Last post discussed the importance of correcting people, something largely ignored by the world. Our culture often says “love” means letting people do whatever they want whether it is detrimental to them or anyone else. Disagreeing with someone’s choices or lifestyle makes you at best unloving, and at worst hateful. This logic demands sitting back silently while people make decisions that are detrimental to them or others.
The Bible, on the other hand, points out the logical reality that love demands correcting people:
Proverbs 9:8 Do not correct a scoffer, lest he hate you;
rebuke a wise man, and he will love you.
He will love you, because he has the wisdom to recognize you have done him a favor.
Correcting People: The Behavior of Friends Versus Enemies
David saw it as an act of love to be rebuked by someone:
Psalm 141:5 Let the righteous strike me;
It shall be a kindness.
And let him rebuke me;
It shall be as excellent oil;
Let my head not refuse it.
David invited correction, because he knew how important it was if he was going to live a life fully committed to the Lord.
When someone is sinning, correcting is what a friend does. Silence – or worse encouragement – is what an enemy does:
Proverbs 27:5 Open rebuke is better
Than love carefully concealed.
6 Faithful are the wounds of a friend,
But the kisses of an enemy are deceitful.
Rebuking is better or more loving than “love” that remains silent when it should speak up. A true friend will hurt you at times. Someone who praises or compliments when a rebuke should take place is not just unloving, but is an enemy because of the selfishness of supporting or encouraging a destructive behavior.
Ecclesiastes 7:5 communicates the same truth:
It is better to hear the rebuke of the wise
Than for a man to hear the song of fools.
Comparing Ecclesiastes 7:5 with Proverbs 27:6 it is better to be wounded/rebuked by someone wise than kissed/sung to (or praised) by a fool/enemy.
A Wonderful Example
Nathan the prophet was a faithful friend to David. When David’s son Adonijah rebelled against him, two of David’s closest friends – Joab and Abiathar – tragically joined him (1 Kings 1:7). Nathan stayed faithful to David though. He warned David about the betrayal through David’s wife Bathsheba (1 Kings 1:11-24).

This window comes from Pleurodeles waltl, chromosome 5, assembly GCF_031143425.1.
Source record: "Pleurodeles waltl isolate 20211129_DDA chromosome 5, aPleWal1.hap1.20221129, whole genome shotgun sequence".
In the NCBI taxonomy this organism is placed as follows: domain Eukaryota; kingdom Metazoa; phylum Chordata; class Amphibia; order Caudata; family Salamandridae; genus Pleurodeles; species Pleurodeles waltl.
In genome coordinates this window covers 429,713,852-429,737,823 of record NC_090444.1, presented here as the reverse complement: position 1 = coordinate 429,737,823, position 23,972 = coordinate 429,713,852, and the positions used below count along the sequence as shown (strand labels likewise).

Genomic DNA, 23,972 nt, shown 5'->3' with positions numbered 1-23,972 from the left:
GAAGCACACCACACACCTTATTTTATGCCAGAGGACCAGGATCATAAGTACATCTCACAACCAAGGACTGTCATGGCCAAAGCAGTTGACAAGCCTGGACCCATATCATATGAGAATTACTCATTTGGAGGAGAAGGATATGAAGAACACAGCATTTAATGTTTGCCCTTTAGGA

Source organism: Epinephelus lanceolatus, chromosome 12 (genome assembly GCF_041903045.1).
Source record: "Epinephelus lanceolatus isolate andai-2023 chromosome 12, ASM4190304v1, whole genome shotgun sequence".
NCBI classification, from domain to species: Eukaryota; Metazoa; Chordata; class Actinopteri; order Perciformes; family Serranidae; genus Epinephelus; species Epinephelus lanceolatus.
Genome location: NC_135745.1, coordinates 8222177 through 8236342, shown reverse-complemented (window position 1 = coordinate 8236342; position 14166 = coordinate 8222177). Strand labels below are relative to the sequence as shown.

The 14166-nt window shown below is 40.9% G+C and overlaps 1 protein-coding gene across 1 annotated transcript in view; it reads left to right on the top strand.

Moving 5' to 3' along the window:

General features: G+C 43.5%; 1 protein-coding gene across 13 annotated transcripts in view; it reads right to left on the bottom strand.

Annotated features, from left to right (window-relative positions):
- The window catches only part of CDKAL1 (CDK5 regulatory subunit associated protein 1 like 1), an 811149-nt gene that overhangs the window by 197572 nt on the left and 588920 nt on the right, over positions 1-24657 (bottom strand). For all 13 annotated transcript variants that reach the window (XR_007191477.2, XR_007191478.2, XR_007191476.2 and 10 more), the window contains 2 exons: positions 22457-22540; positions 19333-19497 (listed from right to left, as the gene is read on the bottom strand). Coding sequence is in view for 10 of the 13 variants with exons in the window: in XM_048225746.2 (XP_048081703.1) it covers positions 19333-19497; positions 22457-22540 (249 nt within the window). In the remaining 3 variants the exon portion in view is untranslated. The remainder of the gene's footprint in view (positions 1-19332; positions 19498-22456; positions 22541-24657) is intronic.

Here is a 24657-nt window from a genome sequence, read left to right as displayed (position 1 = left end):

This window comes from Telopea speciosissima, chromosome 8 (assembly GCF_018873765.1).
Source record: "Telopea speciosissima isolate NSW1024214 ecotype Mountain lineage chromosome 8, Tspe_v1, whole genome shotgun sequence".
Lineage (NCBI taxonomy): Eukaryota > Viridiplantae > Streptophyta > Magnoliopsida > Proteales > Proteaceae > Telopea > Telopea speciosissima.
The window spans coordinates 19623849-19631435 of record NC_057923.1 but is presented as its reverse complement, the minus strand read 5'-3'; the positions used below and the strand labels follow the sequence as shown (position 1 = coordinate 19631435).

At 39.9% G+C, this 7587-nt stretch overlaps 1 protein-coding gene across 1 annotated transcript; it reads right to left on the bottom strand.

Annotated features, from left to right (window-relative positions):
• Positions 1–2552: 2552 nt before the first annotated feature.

Was this the greatest example of Nathan’s friendship? I don’t think so. I think the greatest example took place years earlier when Nathan confronted David about his sins of adultery and murder. David refused to repent. He tried to hide his sin, and for almost a year he had been able to do so. But then Nathan visited David and told him a story about a man who acted very wickedly. David didn’t know the story was about him. In 2 Samuel 12:5-7 Nathan revealed the truth:
So David’s anger was greatly aroused against the man, and he said to Nathan, “As the Lord lives, the man who has done this shall surely die! And he shall restore fourfold for the lamb, because he did this thing and because he had no pity.”
Then Nathan said to David, “You are the man!
When was Nathan a better friend to David? When he stood by David or when he confronted him about his sin? I would say when he confronted him, because that’s when Nathan risked the most, even his own life.
If you want to know who your real friends are, think of the people who have been honest with you even when they knew it would hurt. If you want to know the people who really love you, think of the people who corrected you even when they knew it might damage the relationship. Of the friends we have, these are the ones who love us enough to put our best interests ahead of even the friendship itself.